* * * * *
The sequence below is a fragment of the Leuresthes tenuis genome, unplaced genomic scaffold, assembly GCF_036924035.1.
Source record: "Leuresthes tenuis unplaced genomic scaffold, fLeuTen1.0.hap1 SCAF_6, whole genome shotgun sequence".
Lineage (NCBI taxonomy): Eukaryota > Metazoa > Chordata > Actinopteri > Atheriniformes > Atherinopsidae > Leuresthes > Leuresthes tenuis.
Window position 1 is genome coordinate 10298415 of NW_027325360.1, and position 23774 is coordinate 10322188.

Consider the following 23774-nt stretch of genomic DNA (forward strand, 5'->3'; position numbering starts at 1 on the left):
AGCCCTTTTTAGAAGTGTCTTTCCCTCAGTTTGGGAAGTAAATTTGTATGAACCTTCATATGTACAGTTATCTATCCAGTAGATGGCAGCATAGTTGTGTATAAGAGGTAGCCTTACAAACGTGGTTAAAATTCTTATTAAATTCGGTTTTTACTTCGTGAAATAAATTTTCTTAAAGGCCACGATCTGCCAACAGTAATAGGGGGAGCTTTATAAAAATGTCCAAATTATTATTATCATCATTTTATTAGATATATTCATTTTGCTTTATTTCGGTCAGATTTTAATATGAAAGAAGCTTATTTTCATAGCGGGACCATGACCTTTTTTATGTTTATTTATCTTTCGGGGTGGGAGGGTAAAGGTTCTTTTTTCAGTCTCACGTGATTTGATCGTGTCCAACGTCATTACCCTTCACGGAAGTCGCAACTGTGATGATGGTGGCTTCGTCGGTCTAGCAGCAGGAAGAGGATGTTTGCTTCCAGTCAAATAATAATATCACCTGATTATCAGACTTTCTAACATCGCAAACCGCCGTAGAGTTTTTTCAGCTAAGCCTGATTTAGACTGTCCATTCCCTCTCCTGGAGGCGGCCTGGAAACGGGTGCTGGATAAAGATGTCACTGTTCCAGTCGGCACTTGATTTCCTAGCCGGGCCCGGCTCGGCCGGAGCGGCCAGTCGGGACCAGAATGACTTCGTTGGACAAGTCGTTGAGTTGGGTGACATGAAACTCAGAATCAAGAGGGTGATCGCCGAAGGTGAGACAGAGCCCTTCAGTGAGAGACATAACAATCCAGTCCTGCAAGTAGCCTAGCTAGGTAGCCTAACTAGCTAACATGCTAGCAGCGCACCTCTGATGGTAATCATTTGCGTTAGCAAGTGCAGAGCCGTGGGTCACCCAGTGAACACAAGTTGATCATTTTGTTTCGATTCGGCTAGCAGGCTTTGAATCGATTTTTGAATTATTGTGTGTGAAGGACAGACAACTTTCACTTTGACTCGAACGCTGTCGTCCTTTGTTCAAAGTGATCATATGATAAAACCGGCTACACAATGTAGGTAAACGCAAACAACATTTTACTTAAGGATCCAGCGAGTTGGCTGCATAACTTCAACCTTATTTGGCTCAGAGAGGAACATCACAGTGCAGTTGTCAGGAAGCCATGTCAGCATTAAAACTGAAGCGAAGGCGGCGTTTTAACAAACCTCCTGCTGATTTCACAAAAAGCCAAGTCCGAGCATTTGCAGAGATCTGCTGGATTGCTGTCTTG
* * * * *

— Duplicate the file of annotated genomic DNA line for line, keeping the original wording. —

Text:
The sequence below is a fragment of the Leuresthes tenuis genome, unplaced genomic scaffold, assembly GCF_036924035.1.
Source record: "Leuresthes tenuis unplaced genomic scaffold, fLeuTen1.0.hap1 SCAF_6, whole genome shotgun sequence".
Lineage (NCBI taxonomy): Eukaryota > Metazoa > Chordata > Actinopteri > Atheriniformes > Atherinopsidae > Leuresthes > Leuresthes tenuis.
Window position 1 is genome coordinate 10298415 of NW_027325360.1, and position 23774 is coordinate 10322188.

Consider the following 23774-nt stretch of genomic DNA (forward strand, 5'->3'; position numbering starts at 1 on the left):
AGCCCTTTTTAGAAGTGTCTTTCCCTCAGTTTGGGAAGTAAATTTGTATGAACCTTCATATGTACAGTTATCTATCCAGTAGATGGCAGCATAGTTGTGTATAAGAGGTAGCCTTACAAACGTGGTTAAAATTCTTATTAAATTCGGTTTTTACTTCGTGAAATAAATTTTCTTAAAGGCCACGATCTGCCAACAGTAATAGGGGGAGCTTTATAAAAATGTCCAAATTATTATTATCATCATTTTATTAGATATATTCATTTTGCTTTATTTCGGTCAGATTTTAATATGAAAGAAGCTTATTTTCATAGCGGGACCATGACCTTTTTTATGTTTATTTATCTTTCGGGGTGGGAGGGTAAAGGTTCTTTTTTCAGTCTCACGTGATTTGATCGTGTCCAACGTCATTACCCTTCACGGAAGTCGCAACTGTGATGATGGTGGCTTCGTCGGTCTAGCAGCAGGAAGAGGATGTTTGCTTCCAGTCAAATAATAATATCACCTGATTATCAGACTTTCTAACATCGCAAACCGCCGTAGAGTTTTTTCAGCTAAGCCTGATTTAGACTGTCCATTCCCTCTCCTGGAGGCGGCCTGGAAACGGGTGCTGGATAAAGATGTCACTGTTCCAGTCGGCACTTGATTTCCTAGCCGGGCCCGGCTCGGCCGGAGCGGCCAGTCGGGACCAGAATGACTTCGTTGGACAAGTCGTTGAGTTGGGTGACATGAAACTCAGAATCAAGAGGGTGATCGCCGAAGGTGAGACAGAGCCCTTCAGTGAGAGACATAACAATCCAGTCCTGCAAGTAGCCTAGCTAGGTAGCCTAACTAGCTAACATGCTAGCAGCGCACCTCTGATGGTAATCATTTGCGTTAGCAAGTGCAGAGCCGTGGGTCACCCAGTGAACACAAGTTGATCATTTTGTTTCGATTCGGCTAGCAGGCTTTGAATCGATTTTTGAATTATTGTGTGTGAAGGACAGACAACTTTCACTTTGACTCGAACGCTGTCGTCCTTTGTTCAAAGTGATCATATGATAAAACCGGCTACACAATGTAGGTAAACGCAAACAACATTTTACTTAAGGATCCAGCGAGTTGGCTGCATAACTTCAACCTTATTTGGCTCAGAGAGGAACATCACAGTGCAGTTGTCAGGAAGCCATGTCAGCATTAAAACTGAAGCGAAGGCGGCGTTTTAACAAACCTCCTGCTGATTTCACAAAAAGCCAAGTCCGAGCATTTGCAGAGATCTGCTGGATTGCTGTCTTG